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Last Updated: Monday, 26 June 2006, 10:27 GMT 11:27 UK
Kenya corruption activist sacked
Kenyan President Mwai Kibaki during the swearing in ceremony
President Kibaki has repeatedly promised to combat corruption
The head of the Kenyan office of a global anti-corruption watchdog has been sacked over allegations of financial and other irregularities.

Executive director Mwalimu Mati denied the allegations, which arose after an audit of the books of the Kenya branch of Transparency International.

Observers say the dismissal highlights the nature of problems facing Kenya.

Three senior Kenyan government ministers have resigned over corruption claims in the past few months.

Last week, another corruption scandal involving a bank and millions of dollars of missing taxes dominated the headlines.

I will be taking appropriate legal action against the members of the board who are making these allegations against me
Mwalimu Mati

President Mwai Kibaki promised that his priority was to root out corruption when he came to power more than three years ago.


The BBC's Adam Mynott in Nairobi says that in a country riddled by corruption, it is hard to deny the irony of the claim that the local head of one of the world's most renowned anti-corruption agencies should be accused of exactly the practices he is supposed to be on the lookout for.

Anti bribes poster
High-profile campaigns against corruption have been launched
The board of directors of Transparency International Kenya are due to hold a meeting with donors on Monday.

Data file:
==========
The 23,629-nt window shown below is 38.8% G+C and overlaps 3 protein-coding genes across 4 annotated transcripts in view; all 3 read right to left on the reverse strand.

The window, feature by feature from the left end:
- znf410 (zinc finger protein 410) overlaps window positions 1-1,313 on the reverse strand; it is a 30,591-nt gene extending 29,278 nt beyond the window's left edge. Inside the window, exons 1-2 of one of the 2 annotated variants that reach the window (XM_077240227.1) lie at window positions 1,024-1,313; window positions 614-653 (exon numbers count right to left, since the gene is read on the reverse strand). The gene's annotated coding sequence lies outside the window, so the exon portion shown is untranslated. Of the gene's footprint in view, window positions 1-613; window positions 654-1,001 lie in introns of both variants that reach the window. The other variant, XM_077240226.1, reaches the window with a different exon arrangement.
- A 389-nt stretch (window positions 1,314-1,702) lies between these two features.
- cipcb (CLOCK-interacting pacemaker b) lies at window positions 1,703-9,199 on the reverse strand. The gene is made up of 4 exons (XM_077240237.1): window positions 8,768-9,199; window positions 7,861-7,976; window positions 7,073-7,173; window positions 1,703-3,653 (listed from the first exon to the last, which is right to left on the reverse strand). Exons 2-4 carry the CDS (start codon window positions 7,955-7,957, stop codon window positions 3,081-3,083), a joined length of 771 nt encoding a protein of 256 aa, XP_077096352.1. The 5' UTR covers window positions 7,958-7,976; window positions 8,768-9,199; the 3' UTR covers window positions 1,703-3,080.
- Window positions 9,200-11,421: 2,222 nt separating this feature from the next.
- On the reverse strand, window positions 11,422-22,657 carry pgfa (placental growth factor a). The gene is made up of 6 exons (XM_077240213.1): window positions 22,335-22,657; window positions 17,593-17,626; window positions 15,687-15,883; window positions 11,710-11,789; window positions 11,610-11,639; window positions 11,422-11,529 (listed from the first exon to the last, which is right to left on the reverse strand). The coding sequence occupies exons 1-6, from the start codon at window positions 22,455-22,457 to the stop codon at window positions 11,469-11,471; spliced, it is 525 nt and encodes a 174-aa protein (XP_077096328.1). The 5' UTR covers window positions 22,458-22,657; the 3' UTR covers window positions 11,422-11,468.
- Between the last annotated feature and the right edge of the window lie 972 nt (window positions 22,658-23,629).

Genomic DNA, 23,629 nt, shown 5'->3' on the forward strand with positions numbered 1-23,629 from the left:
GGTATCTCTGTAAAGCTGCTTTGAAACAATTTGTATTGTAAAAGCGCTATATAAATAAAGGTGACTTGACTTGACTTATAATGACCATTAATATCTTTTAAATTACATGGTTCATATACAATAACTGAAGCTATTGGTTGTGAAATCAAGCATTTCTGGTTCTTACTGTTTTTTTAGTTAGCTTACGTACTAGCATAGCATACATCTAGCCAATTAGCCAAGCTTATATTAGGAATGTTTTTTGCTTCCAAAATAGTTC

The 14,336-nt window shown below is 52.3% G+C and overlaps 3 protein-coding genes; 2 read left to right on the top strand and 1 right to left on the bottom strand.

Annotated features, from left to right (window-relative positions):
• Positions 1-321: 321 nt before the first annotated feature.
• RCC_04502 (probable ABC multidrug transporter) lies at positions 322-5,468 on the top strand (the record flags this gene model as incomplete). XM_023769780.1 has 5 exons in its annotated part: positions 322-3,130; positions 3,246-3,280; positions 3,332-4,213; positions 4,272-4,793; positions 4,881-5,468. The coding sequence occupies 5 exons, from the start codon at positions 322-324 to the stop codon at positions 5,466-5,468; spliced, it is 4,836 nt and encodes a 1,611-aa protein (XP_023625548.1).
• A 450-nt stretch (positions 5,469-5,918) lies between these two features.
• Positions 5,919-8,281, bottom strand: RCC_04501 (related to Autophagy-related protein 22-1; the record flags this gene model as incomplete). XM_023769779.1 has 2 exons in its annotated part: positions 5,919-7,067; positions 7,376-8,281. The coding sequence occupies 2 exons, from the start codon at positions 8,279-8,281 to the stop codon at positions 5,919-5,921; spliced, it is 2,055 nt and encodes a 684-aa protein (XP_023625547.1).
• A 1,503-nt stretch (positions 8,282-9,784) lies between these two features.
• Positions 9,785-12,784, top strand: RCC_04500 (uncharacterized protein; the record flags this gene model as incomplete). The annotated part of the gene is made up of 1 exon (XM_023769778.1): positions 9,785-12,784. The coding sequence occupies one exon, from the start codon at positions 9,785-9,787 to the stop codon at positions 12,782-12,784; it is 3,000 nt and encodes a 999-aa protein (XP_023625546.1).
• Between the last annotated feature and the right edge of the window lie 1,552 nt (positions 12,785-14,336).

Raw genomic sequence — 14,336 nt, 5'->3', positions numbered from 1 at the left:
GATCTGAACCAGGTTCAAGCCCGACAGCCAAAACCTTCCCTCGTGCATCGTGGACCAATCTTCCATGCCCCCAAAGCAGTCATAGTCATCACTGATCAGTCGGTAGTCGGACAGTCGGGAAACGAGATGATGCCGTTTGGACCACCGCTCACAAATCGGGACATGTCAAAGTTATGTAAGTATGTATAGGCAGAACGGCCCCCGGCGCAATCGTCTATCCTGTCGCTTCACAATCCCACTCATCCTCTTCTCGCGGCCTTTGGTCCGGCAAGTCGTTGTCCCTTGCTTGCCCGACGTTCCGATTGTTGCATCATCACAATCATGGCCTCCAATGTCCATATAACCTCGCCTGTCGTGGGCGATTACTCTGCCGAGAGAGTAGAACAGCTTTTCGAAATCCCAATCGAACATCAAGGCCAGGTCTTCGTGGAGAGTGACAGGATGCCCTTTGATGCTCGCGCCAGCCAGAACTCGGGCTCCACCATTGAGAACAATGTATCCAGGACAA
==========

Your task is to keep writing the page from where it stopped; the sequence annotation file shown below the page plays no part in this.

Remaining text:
Mr Mati has said he will attend but the board's dismissal letter said he was barred from entering their offices until he hands over to his successor

The board said it had sacked Mr Mati because of "major anomalies and irregularities in contracts awarded to a company run by persons with links to the executive director" and the misuse of Transparency International's name for financial gain.

Mr Mati denied the allegations and said the board of directors was undermining its own authority.

"The board has lost the moral authority to comment on corruption in Kenya because they've shown that they have no respect for due process and they totally do not appreciate, or are not able to comprehend, the whole doctrine of conflict of interests," he told the BBC.

"At the end of the day, I think the allegations against me are actionable and I will be taking appropriate legal action against the members of the board who are making these allegations against me."

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